The Israelis and Palestinians have opened a new, bloody chapter in their ongoing conflict, there’s a humanitarian crisis on our southern border and Capitol Hill is trapped in its usual paralysis.
So what was the lead story on “NBC Nightly News With Brian Williams” one night last week? The polar vortex was returning!
No, the return of this “polar vortex” was not a cue to rev up the snowblowers and dust off the shovels for an unprecedented blast of winter in July. All it meant was that, for a couple of days at least, some parts of the Midwest and East Coast would be enjoying pleasingly temperate summer weather. Daytime highs would be in the 70s, with nighttime lows in the 50s or even 40s. With low humidity to boot.
Heavens! One expected weatherman Al Roker to advise immediate preparedness measures, like keeping a light jacket close at hand or turning off the air conditioning at night.
Daytime highs in July reaching the 70s in this region is hardly an epoch-making development (and, a thousand times no, it’s not a sign that global warming is a hoax). Now, if we had a July like one Britain had in the 1980s where highs never made it over 55 degrees Fahrenheit for the entire month, then, yes, that would be a story. But summertime temperatures staying out of the 80s for a spell? That would be something to mention at 6:56 p.m., just before Brian Williams wishes us all a good night.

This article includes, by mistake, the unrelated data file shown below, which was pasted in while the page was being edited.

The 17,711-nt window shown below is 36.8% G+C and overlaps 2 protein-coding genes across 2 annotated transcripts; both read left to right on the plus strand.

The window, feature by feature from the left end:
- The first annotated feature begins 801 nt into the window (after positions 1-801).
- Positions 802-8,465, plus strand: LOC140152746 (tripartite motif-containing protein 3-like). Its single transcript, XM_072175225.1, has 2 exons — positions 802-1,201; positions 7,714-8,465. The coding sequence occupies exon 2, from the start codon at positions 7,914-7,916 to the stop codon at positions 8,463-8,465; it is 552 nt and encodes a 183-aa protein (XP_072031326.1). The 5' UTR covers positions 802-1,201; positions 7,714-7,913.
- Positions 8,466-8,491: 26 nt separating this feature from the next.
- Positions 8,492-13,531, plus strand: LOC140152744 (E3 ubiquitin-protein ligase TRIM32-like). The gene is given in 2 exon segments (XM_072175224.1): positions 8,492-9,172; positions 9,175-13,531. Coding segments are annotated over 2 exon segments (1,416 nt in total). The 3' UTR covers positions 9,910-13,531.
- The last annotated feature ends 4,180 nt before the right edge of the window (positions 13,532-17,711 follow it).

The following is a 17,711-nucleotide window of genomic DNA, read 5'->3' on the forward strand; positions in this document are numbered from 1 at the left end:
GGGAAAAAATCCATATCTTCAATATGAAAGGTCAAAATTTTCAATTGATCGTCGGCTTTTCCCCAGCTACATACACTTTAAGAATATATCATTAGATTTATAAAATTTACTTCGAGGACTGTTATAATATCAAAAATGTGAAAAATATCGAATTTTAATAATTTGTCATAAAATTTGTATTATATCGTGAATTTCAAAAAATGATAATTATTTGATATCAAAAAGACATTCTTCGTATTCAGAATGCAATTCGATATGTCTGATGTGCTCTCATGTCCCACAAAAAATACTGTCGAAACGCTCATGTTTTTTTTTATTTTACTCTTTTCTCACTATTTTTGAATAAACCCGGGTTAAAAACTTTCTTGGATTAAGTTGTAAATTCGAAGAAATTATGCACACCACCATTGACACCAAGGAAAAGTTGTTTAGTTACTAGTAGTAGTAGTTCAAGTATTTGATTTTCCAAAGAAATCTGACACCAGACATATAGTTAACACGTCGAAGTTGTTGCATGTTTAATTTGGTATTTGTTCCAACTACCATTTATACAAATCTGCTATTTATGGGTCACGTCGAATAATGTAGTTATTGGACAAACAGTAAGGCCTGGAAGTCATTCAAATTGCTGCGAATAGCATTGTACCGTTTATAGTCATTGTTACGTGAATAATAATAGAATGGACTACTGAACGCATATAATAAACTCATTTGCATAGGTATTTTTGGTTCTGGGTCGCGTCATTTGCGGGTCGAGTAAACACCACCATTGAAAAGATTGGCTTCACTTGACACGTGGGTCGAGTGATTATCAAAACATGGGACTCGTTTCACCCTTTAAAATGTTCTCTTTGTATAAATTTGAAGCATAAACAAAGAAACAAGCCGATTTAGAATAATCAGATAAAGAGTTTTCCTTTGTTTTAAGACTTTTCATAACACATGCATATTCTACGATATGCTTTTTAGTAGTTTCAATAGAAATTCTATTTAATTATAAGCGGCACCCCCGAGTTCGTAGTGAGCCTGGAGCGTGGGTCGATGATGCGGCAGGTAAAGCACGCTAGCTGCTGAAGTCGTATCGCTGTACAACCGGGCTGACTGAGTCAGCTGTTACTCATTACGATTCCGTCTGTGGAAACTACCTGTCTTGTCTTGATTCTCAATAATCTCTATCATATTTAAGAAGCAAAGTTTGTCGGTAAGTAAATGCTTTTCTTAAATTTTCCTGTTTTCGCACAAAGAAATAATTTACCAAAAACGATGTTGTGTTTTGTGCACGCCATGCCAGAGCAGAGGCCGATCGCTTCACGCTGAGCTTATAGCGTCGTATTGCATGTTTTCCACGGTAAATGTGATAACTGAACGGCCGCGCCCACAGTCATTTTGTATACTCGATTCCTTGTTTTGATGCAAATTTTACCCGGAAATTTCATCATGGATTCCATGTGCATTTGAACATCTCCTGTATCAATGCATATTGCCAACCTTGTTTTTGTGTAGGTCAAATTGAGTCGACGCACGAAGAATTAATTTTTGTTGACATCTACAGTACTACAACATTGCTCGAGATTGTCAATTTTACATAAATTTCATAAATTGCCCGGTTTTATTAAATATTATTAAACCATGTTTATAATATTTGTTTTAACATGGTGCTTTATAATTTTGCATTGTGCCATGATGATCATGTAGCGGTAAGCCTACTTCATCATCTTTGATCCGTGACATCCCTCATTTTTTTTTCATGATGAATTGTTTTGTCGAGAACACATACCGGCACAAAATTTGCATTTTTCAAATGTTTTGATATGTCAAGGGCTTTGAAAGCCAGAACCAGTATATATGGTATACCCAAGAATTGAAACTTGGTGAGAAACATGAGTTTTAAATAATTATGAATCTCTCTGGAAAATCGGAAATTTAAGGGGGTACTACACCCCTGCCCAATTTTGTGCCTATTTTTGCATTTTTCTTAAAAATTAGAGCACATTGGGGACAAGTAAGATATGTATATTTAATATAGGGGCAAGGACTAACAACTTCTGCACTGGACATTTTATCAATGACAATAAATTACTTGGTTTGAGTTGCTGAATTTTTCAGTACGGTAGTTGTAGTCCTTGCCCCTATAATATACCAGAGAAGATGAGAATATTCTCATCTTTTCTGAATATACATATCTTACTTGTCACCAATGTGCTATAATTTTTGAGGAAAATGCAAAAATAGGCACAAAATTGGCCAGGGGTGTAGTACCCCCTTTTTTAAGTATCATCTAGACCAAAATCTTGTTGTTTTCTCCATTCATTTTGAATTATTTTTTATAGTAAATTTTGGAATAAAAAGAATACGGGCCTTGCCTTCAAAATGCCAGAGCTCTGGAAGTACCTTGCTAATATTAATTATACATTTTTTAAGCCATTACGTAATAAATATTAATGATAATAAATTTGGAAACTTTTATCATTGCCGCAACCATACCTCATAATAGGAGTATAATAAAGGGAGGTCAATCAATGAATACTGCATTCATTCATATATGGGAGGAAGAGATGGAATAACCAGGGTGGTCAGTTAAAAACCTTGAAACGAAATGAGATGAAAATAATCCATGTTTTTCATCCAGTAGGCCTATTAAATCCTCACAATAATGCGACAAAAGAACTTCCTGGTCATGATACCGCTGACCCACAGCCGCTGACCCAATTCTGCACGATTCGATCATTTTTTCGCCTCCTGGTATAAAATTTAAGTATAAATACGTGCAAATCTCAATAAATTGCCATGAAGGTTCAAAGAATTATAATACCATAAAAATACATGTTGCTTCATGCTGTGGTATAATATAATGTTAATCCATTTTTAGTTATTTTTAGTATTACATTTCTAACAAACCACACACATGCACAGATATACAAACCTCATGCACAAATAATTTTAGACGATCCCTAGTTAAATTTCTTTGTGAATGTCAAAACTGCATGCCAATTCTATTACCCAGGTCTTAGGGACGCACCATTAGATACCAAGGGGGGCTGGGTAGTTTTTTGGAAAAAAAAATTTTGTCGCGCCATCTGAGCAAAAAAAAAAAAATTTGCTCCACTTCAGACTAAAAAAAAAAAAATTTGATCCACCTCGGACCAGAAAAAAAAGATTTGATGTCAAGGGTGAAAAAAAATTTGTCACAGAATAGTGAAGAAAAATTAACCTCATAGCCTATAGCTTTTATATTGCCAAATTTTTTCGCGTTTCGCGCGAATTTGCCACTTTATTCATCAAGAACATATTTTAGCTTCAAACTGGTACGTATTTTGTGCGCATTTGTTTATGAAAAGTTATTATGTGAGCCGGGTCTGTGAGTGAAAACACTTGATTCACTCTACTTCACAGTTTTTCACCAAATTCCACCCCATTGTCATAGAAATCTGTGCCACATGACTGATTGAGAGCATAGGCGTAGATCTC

Rushmore-worthy figures of television news like Walter Cronkite or Chet Huntley would have done that, but television news has changed considerably and shaved away a good bit of seriousness in the days since those august figures helped set the national agenda. Certainly owing no small debt to the Weather Channel, obsessive reporting on meteorological fluctuations has come to dominate television news outlets, both national and local. If a line of severe storms that might, just might, spawn a tornado comes sweeping through the region, you can count on local television stations to pre-empt programming for images of green, yellow and red blobs of precipitation advancing across the map.
Sure, some of this weather coverage is warranted, particularly when truly dangerous storms are within the vicinity. But do we really need to go to the “Severe Weather Center,” rely on the “Storm Team” or hang on to every word from “Blizzard Bill” when temperatures are just going to be 10 degrees cooler than normal?
According to a study last year by the Pew Research Center’s Project for Excellence in Journalism, four in 10 stories on local television newscasts across the country were about the weather. Coverage of politics and government, by comparison, now takes up a paltry 3 percent of local newscasts.
“For some time, television consultants have been advising local television stations that viewers aren’t interested in politics and government,” the report states, “and it appears that advice is being taken.”
If anyone is hoping for buttoned-down seriousness to return to television news, you’re better off waiting for, well, hell to freeze over. Last year, the Qatar-based network Al Jazeera launched a U.S. network awash in money, talent filched from other networks and a high-minded sense of purpose. It has done some exemplary work, particularly on the players and stakes in the Middle East, providing depth and context that is not often found elsewhere on American television. But almost no one here has seen it. The ratings have been lower than the cable public access channels where bake sales and fish fries are advertised.
The weather figures in our daily lives, as it has since the time our distant ancestors blamed a displeased Thor for storms or were certain Poseidon brought on floods. But so does what happens at city hall. And, unlike the weather, that’s something we have the power to fix.